The scanner also automatically adds location information to all of the tokens. This is handled automatically by match/2 and emit/2 - the only issue being that all regular expressions must not include a newline. Newlines should be matched with match_line/1; if lines must be emitted as a token, you can pass the kind of token to emit to match_line/1 using the kind: keyword.

You may notice that all of the tokens have <anon> set as the location's file. This is the default location, which is provided to the initializer:, "foo").call.first.location.to_s # => "foo:1.1-6"

Parsers are a little bit more complicated. Before we can pull up the parser, let's define a grammar and some node classes.

; This is the grammar.
<root> = *<statement>
<statement> = <expression> ';'
<expression> = <expression> <op> <expression>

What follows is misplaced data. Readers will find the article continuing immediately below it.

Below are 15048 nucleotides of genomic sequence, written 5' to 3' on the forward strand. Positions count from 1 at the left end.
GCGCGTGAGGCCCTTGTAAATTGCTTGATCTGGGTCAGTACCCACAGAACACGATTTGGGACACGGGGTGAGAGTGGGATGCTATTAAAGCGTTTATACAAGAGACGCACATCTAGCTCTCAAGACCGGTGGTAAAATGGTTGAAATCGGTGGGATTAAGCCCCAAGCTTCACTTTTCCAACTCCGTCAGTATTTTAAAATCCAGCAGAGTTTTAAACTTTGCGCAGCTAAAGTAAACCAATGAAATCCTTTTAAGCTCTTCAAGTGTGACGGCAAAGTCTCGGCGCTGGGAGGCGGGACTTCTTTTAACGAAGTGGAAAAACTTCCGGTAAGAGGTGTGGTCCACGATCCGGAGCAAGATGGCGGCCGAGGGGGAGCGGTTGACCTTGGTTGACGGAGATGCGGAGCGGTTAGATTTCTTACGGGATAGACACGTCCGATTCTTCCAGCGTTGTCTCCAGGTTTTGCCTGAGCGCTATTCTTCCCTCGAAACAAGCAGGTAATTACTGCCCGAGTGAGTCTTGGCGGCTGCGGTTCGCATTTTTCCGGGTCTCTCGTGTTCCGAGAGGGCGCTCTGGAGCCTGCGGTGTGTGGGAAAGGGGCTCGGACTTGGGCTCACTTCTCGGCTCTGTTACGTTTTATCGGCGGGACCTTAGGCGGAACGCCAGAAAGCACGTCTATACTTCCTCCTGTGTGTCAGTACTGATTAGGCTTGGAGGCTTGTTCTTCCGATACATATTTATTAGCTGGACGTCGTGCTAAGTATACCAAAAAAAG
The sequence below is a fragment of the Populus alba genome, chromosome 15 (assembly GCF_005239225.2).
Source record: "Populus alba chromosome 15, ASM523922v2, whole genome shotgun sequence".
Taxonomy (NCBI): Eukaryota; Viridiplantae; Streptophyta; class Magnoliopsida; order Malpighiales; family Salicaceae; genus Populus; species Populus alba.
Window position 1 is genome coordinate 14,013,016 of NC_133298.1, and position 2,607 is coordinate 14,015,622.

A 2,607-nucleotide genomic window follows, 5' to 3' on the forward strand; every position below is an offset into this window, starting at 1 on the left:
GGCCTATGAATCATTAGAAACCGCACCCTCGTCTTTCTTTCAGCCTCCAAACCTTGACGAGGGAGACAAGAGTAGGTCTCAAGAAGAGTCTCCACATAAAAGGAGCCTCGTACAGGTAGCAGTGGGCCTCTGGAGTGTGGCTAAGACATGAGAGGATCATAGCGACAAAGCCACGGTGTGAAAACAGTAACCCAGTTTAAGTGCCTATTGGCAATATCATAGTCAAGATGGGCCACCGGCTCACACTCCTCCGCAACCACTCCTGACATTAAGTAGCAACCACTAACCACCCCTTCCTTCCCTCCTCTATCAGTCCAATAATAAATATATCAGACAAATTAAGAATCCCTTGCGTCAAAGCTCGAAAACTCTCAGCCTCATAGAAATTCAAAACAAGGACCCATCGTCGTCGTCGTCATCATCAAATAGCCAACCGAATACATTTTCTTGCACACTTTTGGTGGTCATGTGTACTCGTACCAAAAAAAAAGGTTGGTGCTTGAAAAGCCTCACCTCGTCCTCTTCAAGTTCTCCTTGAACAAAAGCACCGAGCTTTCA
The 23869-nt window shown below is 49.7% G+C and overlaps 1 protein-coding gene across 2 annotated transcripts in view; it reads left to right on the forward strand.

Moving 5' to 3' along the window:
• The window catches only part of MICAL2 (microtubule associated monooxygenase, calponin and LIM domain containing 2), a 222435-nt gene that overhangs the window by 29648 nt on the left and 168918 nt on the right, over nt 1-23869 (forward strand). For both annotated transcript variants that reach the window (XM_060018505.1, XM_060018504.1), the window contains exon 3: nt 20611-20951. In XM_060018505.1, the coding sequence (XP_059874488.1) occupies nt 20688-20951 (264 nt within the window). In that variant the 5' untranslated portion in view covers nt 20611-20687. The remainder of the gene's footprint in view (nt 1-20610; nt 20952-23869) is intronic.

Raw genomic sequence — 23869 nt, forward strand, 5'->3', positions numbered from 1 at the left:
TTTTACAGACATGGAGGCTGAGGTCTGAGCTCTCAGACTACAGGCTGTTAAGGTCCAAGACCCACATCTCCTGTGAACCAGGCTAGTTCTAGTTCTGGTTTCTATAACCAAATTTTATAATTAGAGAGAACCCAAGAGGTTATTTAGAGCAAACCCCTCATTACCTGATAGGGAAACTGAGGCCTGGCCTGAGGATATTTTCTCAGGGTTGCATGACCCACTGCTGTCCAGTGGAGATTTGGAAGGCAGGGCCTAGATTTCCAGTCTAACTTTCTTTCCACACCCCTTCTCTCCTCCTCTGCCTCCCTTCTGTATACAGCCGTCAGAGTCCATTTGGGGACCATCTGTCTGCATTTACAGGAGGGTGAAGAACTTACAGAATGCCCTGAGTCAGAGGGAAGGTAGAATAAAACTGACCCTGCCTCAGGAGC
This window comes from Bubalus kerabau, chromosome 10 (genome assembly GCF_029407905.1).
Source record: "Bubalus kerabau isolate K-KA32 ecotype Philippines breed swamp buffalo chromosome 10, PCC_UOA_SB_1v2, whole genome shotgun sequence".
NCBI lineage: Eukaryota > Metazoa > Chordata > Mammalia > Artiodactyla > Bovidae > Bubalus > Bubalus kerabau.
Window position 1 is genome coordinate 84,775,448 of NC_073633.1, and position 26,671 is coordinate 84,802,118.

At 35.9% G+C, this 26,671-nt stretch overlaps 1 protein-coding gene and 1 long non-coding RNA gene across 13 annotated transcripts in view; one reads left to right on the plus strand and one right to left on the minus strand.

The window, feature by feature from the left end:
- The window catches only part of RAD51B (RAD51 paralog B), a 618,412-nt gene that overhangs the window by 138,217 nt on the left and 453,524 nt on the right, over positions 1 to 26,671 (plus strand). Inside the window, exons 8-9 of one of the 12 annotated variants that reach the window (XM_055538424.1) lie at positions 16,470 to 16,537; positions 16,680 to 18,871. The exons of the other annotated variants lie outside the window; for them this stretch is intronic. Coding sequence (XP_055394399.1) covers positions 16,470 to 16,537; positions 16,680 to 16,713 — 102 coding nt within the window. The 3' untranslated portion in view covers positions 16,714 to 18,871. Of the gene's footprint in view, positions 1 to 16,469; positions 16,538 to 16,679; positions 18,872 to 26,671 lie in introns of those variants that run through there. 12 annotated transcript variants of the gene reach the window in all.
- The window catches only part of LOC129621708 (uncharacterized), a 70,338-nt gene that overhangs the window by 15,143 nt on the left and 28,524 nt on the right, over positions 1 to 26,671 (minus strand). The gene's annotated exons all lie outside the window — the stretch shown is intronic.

<expression> /= <int> ; here, <int> is defined by the scanner.
<op> = '+' / '-' / '*' / '/' / '^' / '%' / '='
module MyLanguage
  class Parser
    class Root < Yoga::Node
      # An attribute on the node.  This is required for Yoga nodes since the
      # update syntax requires them.  The type for the attribute is optional.
      attribute :statements, type: [Yoga::Node]

    class Expression < Yoga::Node

    class Operation < Expression
      attribute :operator, type: ::Symbol
      attribute :left, type: Expression
      attribute :right, type: Expression

    class Literal < Expression
      attribute :value, type: ::Integer